Chapter13Rev13 - Chapter 13 (Revision number 13) Evolution...

Info iconThis preview shows pages 1–4. Sign up to view the full content.

View Full Document Right Arrow Icon
1 Chapter 13 (Revision number 13) Evolution of networking and network protocols A computer box today does not provide the full functionality to a user without a connection to the Internet. While we take the Internet and network connectivity for granted, it is a revelation to review how we got to this point in the first place. This chapter starts with a journey through the evolution of networking from the early days of computing. We will then explore network protocols that allow computers to communicate with another. 13.1 Preliminaries As we mentioned in Chapter 10, peripheral devices interface with the rest of the computer system in one of two ways: programmed I/O ; or Direct Memory Access (DMA) . The former is appropriate for slow speed devices and the latter is appropriate for high- speed devices. The network, a high-speed device, uses DMA for interfacing with the system. 13.2 Telephony to Telecommunication Let us first review the evolution of telephony since computer networking owes a lot to the advances in telephony. Prior to 1960’s, the telephone infrastructure was entirely analog. That is, when you picked up a phone and called someone, the wires that connect the two devices carried actual voice signal. In principle, one could climb on a telephone pole and eavesdrop on private conversations, with a couple of electrical connections and a pair of headphones! In the 60’s, telephony switched from analog to digital. That is, the infrastructure converts the analog voice signal to digital, packetizes the ensuing bits, and sends the digital packets over the wire. At the receiving end, the infrastructure re- assembles the packets, converts them back to the original analog voice signal, and delivers them to the end user via the telephone (Figure 13.1).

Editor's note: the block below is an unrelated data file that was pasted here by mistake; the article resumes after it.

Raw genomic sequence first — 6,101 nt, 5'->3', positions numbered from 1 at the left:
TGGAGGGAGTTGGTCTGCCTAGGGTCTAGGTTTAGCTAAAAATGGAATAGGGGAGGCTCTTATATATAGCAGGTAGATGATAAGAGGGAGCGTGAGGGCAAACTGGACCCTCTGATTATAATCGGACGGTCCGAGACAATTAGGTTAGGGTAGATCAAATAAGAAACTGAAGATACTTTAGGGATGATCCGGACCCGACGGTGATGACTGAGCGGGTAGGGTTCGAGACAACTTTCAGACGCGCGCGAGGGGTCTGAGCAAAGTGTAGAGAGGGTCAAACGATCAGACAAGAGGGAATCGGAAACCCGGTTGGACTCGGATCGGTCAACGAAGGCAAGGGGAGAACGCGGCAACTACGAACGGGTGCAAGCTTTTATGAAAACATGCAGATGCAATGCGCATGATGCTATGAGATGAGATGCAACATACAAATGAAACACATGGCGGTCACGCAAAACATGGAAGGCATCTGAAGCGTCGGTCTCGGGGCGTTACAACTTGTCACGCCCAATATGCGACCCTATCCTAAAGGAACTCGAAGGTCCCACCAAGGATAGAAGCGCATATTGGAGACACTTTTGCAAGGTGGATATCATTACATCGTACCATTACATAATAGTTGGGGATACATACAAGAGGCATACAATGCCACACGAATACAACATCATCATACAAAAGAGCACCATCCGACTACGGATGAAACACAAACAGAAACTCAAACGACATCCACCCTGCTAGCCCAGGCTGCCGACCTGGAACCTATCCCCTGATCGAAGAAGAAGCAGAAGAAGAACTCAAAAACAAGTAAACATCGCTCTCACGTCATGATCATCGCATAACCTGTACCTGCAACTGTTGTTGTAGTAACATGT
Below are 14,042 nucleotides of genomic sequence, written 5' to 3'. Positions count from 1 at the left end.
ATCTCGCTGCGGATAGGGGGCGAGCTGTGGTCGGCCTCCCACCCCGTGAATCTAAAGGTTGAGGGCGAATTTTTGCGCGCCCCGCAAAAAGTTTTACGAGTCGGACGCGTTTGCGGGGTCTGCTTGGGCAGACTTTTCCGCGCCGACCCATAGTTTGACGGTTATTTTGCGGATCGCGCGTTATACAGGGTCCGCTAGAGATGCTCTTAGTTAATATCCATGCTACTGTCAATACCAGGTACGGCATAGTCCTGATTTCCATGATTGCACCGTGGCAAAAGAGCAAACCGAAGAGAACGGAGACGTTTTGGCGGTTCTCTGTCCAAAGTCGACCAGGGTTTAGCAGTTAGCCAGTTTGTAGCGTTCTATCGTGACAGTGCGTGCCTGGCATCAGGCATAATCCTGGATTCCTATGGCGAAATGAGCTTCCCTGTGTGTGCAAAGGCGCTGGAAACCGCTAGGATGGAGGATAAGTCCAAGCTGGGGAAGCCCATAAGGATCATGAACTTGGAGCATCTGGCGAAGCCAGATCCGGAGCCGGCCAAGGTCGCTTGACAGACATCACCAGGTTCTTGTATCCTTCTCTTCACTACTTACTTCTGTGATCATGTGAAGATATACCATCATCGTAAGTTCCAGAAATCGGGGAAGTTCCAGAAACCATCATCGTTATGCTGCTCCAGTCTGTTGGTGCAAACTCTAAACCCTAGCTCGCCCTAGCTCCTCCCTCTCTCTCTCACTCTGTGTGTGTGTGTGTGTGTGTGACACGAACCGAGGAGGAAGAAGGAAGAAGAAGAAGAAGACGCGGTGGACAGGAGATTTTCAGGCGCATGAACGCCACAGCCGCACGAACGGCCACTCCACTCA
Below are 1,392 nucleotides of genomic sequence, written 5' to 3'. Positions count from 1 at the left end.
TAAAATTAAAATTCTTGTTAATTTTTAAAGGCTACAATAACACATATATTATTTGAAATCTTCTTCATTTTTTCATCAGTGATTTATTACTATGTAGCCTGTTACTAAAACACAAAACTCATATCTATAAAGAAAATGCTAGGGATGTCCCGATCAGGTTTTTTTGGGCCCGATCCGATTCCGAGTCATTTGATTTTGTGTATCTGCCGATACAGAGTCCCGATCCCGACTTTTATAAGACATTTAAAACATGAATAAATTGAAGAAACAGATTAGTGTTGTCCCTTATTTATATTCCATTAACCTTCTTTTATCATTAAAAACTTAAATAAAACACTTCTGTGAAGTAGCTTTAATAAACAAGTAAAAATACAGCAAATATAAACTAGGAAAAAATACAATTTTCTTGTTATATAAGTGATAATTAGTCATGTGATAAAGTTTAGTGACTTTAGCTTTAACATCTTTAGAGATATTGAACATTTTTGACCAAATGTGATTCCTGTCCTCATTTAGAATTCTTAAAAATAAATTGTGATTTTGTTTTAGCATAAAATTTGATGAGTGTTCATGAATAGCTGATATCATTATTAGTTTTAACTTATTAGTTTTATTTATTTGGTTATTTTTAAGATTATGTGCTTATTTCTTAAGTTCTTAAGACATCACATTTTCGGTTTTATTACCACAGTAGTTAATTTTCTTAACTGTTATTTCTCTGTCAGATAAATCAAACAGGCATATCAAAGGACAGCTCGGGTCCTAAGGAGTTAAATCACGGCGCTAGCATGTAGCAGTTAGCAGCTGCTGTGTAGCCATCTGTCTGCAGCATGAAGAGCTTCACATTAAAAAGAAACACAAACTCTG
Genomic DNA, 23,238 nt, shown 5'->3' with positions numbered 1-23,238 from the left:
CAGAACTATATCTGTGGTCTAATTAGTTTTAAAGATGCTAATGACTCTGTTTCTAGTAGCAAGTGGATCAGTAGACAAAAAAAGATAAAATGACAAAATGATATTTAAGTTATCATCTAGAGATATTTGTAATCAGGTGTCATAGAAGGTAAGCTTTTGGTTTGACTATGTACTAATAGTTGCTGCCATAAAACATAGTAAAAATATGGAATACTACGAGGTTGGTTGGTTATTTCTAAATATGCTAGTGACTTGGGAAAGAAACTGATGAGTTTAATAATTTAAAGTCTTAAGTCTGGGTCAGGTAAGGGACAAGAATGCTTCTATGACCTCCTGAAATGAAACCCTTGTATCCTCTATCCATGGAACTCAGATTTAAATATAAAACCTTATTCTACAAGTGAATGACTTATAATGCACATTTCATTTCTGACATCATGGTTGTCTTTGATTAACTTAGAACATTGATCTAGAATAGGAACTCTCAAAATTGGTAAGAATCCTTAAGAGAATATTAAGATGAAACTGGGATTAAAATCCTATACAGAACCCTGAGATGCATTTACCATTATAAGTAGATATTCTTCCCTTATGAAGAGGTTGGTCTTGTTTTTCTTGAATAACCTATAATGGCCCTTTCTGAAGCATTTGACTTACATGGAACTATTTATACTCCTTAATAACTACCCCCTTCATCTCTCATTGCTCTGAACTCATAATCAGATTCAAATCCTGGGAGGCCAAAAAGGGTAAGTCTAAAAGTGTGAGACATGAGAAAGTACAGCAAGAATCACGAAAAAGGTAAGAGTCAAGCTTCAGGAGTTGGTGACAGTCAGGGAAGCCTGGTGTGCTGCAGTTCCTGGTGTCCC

Background image of page 1

Info iconThis preview has intentionally blurred sections. Sign up to view the full version.

View Full DocumentRight Arrow Icon
2 A D 111100000010101010100100 Packetizing 11110000 00101010 10100100 111100000010101010100100 D A Reassembly Packets Telephone Infrastructure Figure 13.1 Infrastructure for Packet Switched Telephony 1960’s marked the era of mainframes in the computing evolution. These machines operated in a batch-oriented multiprogramming environment using punched cards as input/output medium. Cathode Ray Terminal (CRT) based display devices and keyboards made their way displacing punched cards as input/output medium for users to interact with the computer. This started the era of interactive computing and time-shared operating systems on the mainframes (Figure 13.2). Figure 13.2: Terminals connected to a Mainframe
Background image of page 2
3 With the parallel advances in telephony, the advent of CRTs opened up a new possibility. Can the terminals be remote? After all, the telephone infrastructure was carrying digital data. Therefore, the infrastructure does not really care if the bits on the wire represent voice or data! Unfortunately, the telephone infrastructure assumes that the input/output is analog (since it is meant for voice transmission) even though internally it is all digital!
Background image of page 3

Info iconThis preview has intentionally blurred sections. Sign up to view the full version.

View Full DocumentRight Arrow Icon
Image of page 4
This is the end of the preview. Sign up to access the rest of the document.

This note was uploaded on 11/25/2010 for the course CENG 100 taught by Professor Ceng during the Spring '10 term at Universidad Europea de Madrid.

Page1 / 52

Chapter13Rev13 - Chapter 13 (Revision number 13) Evolution...

This preview shows document pages 1 - 4. Sign up to view the full document.

View Full Document Right Arrow Icon
Ask a homework question - tutors are online